A worker cleans the road outside the Khalifa sport complex in Doha, Qatar. (Kin Cheung-file/AP)

Just a day after Qatar’s sports minister proclaimed his country’s government is cracking down on the inhumane working conditions that have plagued the migrant workers building facilities for the 2022 World Cup, Amnesty International officials have come out to say it’s not good enough.

Per Sports Illustrated:

Amnesty International says that Qatar, the host of the 2022 World Cup, has “failed” to do anything about the abuse of workers who continue to build stadiums for the tournament.

The organization, which campaigns “to end grave abuses of human rights,” has released a report titled “No Extra Time: How Qatar is Still Failing on Workers’ Rights Ahead of the World Cup.”

The report is scathing, but not surprising, considering previous reports that have alleged the country isn’t paying its migrant workforce, or worse, turning a blind eye to on-the-job dangers that could kill thousands.

“Recognizing a problem is not the same as dealing with it,” the Amnesty International report states. ” Close to four years since Qatar won the right to host the 2022 World Cup, it remains unclear whether the government is really prepared to take the decisive steps necessary to stop the dreadful abuse.”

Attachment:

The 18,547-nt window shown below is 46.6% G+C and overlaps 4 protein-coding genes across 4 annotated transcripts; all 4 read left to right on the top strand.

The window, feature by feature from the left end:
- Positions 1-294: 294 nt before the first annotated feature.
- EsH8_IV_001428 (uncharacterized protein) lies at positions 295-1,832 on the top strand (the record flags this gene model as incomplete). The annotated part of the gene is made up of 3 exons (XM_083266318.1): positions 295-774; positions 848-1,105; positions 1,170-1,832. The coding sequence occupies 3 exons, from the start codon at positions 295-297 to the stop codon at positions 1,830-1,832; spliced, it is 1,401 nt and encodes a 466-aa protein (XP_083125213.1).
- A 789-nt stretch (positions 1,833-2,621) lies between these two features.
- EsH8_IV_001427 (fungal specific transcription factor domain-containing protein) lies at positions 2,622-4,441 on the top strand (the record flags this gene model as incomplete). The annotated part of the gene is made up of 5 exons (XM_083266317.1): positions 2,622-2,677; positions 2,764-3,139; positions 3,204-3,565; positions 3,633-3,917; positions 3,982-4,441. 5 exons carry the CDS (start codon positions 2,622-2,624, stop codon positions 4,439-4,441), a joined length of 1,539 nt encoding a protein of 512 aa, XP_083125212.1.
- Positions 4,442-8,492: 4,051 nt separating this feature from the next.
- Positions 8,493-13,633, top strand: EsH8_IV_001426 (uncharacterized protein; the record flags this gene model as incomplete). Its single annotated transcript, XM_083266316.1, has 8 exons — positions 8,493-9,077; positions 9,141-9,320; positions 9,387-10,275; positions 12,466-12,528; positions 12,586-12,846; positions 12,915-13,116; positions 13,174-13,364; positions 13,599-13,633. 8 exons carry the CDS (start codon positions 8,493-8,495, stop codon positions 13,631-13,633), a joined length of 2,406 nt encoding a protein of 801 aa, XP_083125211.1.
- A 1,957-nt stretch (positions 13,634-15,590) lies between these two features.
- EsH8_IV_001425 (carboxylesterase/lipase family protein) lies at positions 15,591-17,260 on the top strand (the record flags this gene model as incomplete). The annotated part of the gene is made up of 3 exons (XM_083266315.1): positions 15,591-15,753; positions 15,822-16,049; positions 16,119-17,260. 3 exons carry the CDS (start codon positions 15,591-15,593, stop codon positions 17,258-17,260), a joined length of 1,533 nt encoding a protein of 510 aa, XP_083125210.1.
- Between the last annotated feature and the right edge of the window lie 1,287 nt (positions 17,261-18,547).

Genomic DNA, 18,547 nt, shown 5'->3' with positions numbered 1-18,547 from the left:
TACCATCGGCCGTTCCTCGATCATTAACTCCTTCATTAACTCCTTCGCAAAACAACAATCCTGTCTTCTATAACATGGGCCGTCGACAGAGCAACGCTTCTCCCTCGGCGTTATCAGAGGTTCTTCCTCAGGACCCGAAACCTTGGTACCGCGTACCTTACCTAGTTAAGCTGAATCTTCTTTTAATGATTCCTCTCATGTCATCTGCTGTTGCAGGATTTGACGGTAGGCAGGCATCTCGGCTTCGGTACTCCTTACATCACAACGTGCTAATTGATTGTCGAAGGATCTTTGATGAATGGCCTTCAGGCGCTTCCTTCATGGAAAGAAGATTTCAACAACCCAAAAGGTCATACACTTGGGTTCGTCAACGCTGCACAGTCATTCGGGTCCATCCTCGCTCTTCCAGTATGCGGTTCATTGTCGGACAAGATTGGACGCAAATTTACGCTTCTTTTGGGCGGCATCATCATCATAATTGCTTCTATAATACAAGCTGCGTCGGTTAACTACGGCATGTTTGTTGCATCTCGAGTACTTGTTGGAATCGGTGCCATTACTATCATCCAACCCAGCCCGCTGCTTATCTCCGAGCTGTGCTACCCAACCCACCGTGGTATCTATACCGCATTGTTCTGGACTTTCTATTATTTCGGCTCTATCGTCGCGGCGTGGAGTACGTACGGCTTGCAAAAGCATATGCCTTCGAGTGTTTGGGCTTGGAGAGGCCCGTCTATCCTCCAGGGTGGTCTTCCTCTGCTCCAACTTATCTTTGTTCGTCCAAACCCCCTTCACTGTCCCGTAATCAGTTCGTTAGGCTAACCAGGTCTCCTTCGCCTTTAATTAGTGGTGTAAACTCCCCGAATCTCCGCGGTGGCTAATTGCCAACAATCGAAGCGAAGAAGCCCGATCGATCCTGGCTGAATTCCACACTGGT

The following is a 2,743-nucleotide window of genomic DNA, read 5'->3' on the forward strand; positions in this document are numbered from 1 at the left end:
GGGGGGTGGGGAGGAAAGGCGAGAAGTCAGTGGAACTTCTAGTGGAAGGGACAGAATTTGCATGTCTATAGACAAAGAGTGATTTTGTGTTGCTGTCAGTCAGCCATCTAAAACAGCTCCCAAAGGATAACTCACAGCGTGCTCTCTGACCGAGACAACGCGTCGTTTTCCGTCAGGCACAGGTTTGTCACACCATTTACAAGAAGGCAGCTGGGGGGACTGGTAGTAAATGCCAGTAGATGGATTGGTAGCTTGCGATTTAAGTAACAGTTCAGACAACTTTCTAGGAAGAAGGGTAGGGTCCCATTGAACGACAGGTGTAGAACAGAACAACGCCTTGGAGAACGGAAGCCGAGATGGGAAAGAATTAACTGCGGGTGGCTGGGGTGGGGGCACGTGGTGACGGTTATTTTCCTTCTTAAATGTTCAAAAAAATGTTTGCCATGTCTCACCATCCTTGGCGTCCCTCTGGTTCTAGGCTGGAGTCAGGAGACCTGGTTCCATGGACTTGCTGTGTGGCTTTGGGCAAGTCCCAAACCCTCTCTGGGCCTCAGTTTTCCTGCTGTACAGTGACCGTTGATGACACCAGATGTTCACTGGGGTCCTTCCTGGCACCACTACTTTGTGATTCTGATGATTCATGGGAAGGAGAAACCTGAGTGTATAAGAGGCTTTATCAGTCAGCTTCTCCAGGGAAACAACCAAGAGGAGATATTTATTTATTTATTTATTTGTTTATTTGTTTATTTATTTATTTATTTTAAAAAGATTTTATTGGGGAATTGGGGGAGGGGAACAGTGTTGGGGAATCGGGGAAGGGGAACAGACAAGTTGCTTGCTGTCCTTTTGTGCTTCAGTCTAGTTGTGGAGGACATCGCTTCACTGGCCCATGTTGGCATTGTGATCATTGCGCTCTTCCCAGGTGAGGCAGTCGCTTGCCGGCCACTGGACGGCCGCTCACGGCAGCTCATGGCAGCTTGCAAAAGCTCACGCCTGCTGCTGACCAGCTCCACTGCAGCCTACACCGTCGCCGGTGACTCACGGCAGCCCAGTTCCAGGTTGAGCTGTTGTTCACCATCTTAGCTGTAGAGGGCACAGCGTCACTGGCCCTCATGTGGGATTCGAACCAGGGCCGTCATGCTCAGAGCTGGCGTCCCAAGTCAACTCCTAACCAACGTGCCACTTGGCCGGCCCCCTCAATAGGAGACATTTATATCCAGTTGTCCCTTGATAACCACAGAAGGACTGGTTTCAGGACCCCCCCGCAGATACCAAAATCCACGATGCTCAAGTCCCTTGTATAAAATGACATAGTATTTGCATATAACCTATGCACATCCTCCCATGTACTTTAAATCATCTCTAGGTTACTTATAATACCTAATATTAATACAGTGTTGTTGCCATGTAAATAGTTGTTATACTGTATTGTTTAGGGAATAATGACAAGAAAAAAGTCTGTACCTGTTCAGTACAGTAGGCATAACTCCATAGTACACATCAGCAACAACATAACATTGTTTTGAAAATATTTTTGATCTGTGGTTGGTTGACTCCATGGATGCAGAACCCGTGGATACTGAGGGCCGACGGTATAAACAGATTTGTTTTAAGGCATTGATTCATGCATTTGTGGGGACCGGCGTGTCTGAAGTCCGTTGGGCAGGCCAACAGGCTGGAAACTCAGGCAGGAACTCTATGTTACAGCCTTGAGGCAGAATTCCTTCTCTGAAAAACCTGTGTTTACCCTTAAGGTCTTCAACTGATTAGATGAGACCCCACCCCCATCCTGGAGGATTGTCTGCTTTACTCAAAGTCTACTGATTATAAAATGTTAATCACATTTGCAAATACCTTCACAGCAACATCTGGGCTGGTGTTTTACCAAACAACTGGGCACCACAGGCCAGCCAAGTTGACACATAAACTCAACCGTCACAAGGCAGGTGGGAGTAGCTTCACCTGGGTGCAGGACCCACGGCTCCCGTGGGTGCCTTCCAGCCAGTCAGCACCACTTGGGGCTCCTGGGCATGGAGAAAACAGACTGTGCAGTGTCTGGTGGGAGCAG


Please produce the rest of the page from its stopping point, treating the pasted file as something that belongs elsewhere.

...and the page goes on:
Of particular concern to critics is the kalafa, or labor sponsorship program, that provides more rights to employers than employees. The system, which is also used in other Middle Eastern countries, gives employers the power to issue an exit permit, which if abused, can keep workers, most of whom come from India and Nepal, in Qatar against their will.

Qatar’s government introduced measures in May that could curtail the kalafa system, but Amnesty International charges they may not be “serious” enough. Per the report:

“A failure to implement serious reforms that ensure respect for workers’ rights in the coming months, will call into question whether the Qatari authorities are serious about reform. The legacy of the FIFA 2022 World Cup would be the hundreds of thousands of workers who were exploited to make it happen. … Time is running out fast.”

The 2022 World Cup could kick off as soon as January 2022, instead of the usual date in June, making the timeline even shorter than usual to complete the billions of dollars worth of new builds. FIFA has been contemplating moving the tournament to the winter months to avoid the subjecting participants and spectators to long stretches outdoors in the dangerously hot Middle Eastern summer climate.

Amid all this, Qatar is also sharing the unwanted spotlight with FIFA over allegations of corruption surrounding the World Cup bidding process in which it has been alleged Qatari officials offered and FIFA executive accepted bribes for votes. A FIFA-ordered report from independent investigator Michael Garcia was completed earlier this year, but FIFA’s judiciary arm, as well as, FIFA President Sepp Blatter have declared it will be kept secret. Some contend what’s in the report might provide overwhelming evidence to strip Qatar of its hosting rights.